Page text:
Guest Commentary: San Francisco Needs Pedestrian Refuge Islands to Save Lives

Senior's Death at 19th and Quintara Highlights Another Shortcoming of SF Street Design

Refuge islands, such as this one seen in New York, can save the life of someone in a crosswalk. Photo: Julie Margolies via West Side Rag
Refuge islands, such as this one seen in New York, can save the life of someone in a crosswalk. Photo: Julie Margolies via West Side Rag

Note: GJEL Accident Attorneys regularly sponsors coverage on Streetsblog San Francisco and Streetsblog California. Unless noted in the story, GJEL Accident Attorneys is not consulted for the content or editorial direction of the sponsored content.

Yin Ching Tam, 69, was crossing 19th Avenue at Quintara when she was struck and killed Saturday by a motorist driving a blue Toyota sedan. It was just two months ago that David Grinberg, 90, was killed on another notorious crossing, at the intersection of Baker and Fell.

“Seniors are five times more likely to be killed in traffic crashes in San Francisco, so it’s not an accident that two seniors were recently killed on San Francisco streets. These crashes are predictable, which means they are preventable,” said Cathy DeLuca, Walk San Francisco’s Policy & Program Director. “We can make dangerous high-injury corridors like 19th, where Ms. Tam was killed, safer for everyone.”

It is tempting to blame the timing of the traffic lights for these deaths. The signal at the intersection where Tam was killed gives a pedestrian only 31 seconds to cross the 80 feet; the countdown is too fast for senior citizens and the disabled. But that’s only part of the problem.

Many elderly and mobility-impaired folks need a break after twenty or thirty feet.

That is where pedestrian refuge islands come in. These are small bolstered safe areas in the center of the street. They’re placed midway so folks crossing the street can pause, thus breaking the crossing down into two smaller segments. An excellent example of this can be found on Market Street at Dolores between Whole Foods and Safeway. And Oakland recently installed one at Harrison and 23rd, albeit out of paint and bollards, at another location where a senior was killed. There are other instances of this life-saving traffic engineering tool in San Francisco but not nearly enough. We need refuge islands at all crossings that are multi-lane.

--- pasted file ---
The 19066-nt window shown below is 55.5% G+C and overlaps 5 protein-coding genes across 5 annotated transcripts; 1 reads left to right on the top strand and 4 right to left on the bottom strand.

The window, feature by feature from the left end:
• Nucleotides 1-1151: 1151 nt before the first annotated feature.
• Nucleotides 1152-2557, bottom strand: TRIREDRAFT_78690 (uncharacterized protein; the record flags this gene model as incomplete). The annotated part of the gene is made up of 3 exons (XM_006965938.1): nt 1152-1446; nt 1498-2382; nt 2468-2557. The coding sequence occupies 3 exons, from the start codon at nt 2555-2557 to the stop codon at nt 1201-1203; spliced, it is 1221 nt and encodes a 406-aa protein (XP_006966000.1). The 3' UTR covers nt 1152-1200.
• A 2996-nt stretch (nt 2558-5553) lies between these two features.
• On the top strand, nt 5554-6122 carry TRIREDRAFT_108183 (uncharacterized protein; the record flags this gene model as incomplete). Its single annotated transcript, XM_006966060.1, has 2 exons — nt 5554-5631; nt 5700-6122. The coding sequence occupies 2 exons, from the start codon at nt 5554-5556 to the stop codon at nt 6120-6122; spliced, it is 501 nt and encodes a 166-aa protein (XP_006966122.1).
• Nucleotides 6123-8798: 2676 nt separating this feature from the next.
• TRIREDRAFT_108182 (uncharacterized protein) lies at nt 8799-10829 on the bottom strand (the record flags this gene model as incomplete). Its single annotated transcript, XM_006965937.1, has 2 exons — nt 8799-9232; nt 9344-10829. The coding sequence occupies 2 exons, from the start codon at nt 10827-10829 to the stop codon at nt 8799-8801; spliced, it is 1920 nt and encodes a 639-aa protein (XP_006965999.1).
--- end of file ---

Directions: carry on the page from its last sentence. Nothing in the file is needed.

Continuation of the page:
Curb bulb-outs help by shortening the distance, too. To their credit, the SFMTA installed painted (read: much, much cheaper than doing it right using concrete) curb bulb-outs to shorten the crossing distance at the corner of Fell & Baker Streets after Grinberg’s death. But curb bulb-outs are not enough on multi-lane streets.

The scene where Tam was killed on Saturday night. With proper refuge islands, this scene could have resembled the lead photo--a damaged car instead of a life lost. (The photographer requested his name be withheld).
The scene where Tam was killed on Saturday. With proper refuge islands, this scene could have resembled the lead photo–a damaged car instead of a life lost. (The photographer requested his name be withheld).

Tam’s death cannot be undone. But we can make minor changes to 19th Avenue (State Highway 1) that will help prevent others from being killed crossing this San Francisco Street. The State of California should spend a few dollars to install 30 pedestrian crossing refuge islands on 19th Avenue immediately. Considering the billions spent on computerized traffic signal systems, freeway widening, and highway ramps all over the state, this seems like a minor expense to keep seniors and the disabled safe.

And if you doubt that refuge islands really work, check out this article from Streetsblog New York (source of the lead photo). If properly designed, refuge islands don’t just give people a place to rest, they physically prevent inattentive or impaired motorists from making dangerous, sweeping turns through the pedestrian space. They’ve shown their worth in Chicago and other cities as well.

Everyone becomes slower and less agile at some point in their lives. Shouldn’t we build a world that doesn’t require us to cross more than two lanes of traffic at a time in San Francisco? As Walk SF’s Deluca put it, “We have the solutions to make sure seniors–and all people who walk in San Francisco–never lose their life simply crossing the street.”

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